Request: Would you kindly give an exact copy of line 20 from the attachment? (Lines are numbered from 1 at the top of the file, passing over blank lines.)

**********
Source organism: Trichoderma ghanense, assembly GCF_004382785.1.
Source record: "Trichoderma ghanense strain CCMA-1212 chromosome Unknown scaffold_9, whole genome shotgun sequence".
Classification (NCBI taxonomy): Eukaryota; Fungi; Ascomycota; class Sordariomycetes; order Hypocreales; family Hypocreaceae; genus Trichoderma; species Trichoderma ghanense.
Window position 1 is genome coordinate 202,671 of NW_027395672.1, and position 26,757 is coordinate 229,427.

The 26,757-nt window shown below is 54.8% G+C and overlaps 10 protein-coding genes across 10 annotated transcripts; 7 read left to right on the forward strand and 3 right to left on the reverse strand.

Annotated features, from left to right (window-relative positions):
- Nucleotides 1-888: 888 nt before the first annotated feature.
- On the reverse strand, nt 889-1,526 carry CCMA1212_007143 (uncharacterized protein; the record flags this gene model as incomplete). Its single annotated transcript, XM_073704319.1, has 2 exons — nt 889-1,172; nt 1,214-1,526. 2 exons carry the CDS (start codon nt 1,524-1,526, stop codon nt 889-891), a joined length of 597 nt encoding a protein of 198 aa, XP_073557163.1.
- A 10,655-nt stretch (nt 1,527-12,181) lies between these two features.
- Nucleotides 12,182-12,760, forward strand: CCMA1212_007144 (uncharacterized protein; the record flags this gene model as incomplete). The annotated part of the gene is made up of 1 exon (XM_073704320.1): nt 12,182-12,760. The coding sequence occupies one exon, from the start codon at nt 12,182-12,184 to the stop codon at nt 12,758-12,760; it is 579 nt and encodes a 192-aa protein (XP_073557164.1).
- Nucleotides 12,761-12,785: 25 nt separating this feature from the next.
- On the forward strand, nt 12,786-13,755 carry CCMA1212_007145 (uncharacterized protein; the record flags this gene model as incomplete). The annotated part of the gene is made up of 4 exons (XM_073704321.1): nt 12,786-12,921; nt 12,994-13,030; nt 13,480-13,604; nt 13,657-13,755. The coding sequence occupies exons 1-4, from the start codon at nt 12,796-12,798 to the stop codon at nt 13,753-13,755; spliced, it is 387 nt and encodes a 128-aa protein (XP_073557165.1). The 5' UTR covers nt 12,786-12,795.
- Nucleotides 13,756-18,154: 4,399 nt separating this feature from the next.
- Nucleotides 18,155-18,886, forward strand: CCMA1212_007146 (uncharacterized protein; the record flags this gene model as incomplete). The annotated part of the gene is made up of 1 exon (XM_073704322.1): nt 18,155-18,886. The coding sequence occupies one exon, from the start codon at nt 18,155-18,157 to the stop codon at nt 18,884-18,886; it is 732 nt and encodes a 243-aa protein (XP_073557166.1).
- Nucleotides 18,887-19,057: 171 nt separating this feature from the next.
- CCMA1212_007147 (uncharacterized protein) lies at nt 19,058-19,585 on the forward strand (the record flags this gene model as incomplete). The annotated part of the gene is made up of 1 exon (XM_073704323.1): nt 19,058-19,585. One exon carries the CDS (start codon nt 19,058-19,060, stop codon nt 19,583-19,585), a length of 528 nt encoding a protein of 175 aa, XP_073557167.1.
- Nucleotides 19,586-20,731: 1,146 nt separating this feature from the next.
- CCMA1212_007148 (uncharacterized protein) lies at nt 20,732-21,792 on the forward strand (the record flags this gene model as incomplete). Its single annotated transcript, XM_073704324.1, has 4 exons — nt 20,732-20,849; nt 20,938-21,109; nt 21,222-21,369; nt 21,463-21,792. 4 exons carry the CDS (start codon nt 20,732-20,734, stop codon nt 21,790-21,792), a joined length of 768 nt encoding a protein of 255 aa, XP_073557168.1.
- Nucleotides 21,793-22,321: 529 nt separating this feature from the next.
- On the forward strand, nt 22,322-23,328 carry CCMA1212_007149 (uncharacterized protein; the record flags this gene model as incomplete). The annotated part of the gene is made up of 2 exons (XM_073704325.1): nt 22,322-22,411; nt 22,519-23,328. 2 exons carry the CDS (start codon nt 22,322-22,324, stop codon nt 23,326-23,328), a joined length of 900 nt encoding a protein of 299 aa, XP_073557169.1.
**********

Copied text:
- On the forward strand, nt 22,322-23,328 carry CCMA1212_007149 (uncharacterized protein; the record flags this gene model as incomplete). The annotated part of the gene is made up of 2 exons (XM_073704325.1): nt 22,322-22,411; nt 22,519-23,328. 2 exons carry the CDS (start codon nt 22,322-22,324, stop codon nt 23,326-23,328), a joined length of 900 nt encoding a protein of 299 aa, XP_073557169.1.